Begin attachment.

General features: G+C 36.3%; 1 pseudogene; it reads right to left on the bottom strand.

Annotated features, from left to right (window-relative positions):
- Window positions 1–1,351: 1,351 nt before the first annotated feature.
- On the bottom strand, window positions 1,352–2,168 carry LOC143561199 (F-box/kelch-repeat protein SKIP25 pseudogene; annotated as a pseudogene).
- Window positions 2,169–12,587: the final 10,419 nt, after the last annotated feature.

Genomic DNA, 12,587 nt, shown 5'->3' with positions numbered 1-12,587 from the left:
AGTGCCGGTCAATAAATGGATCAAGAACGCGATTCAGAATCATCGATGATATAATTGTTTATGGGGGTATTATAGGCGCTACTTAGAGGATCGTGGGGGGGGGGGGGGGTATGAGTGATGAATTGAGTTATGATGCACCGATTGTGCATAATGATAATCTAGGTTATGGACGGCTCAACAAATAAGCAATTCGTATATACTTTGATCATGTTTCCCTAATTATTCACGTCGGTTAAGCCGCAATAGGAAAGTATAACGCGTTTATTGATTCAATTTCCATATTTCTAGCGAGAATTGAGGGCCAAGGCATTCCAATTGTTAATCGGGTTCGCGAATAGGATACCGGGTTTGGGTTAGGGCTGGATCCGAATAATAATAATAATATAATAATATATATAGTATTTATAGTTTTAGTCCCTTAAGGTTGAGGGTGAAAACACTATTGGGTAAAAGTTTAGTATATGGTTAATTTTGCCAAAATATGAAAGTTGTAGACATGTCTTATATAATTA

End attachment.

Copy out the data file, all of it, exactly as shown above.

General features: G+C 36.3%; 1 pseudogene; it reads right to left on the bottom strand.

Annotated features, from left to right (window-relative positions):
- Window positions 1–1,351: 1,351 nt before the first annotated feature.
- On the bottom strand, window positions 1,352–2,168 carry LOC143561199 (F-box/kelch-repeat protein SKIP25 pseudogene; annotated as a pseudogene).
- Window positions 2,169–12,587: the final 10,419 nt, after the last annotated feature.

Genomic DNA, 12,587 nt, shown 5'->3' with positions numbered 1-12,587 from the left:
AGTGCCGGTCAATAAATGGATCAAGAACGCGATTCAGAATCATCGATGATATAATTGTTTATGGGGGTATTATAGGCGCTACTTAGAGGATCGTGGGGGGGGGGGGGGGTATGAGTGATGAATTGAGTTATGATGCACCGATTGTGCATAATGATAATCTAGGTTATGGACGGCTCAACAAATAAGCAATTCGTATATACTTTGATCATGTTTCCCTAATTATTCACGTCGGTTAAGCCGCAATAGGAAAGTATAACGCGTTTATTGATTCAATTTCCATATTTCTAGCGAGAATTGAGGGCCAAGGCATTCCAATTGTTAATCGGGTTCGCGAATAGGATACCGGGTTTGGGTTAGGGCTGGATCCGAATAATAATAATAATATAATAATATATATAGTATTTATAGTTTTAGTCCCTTAAGGTTGAGGGTGAAAACACTATTGGGTAAAAGTTTAGTATATGGTTAATTTTGCCAAAATATGAAAGTTGTAGACATGTCTTATATAATTA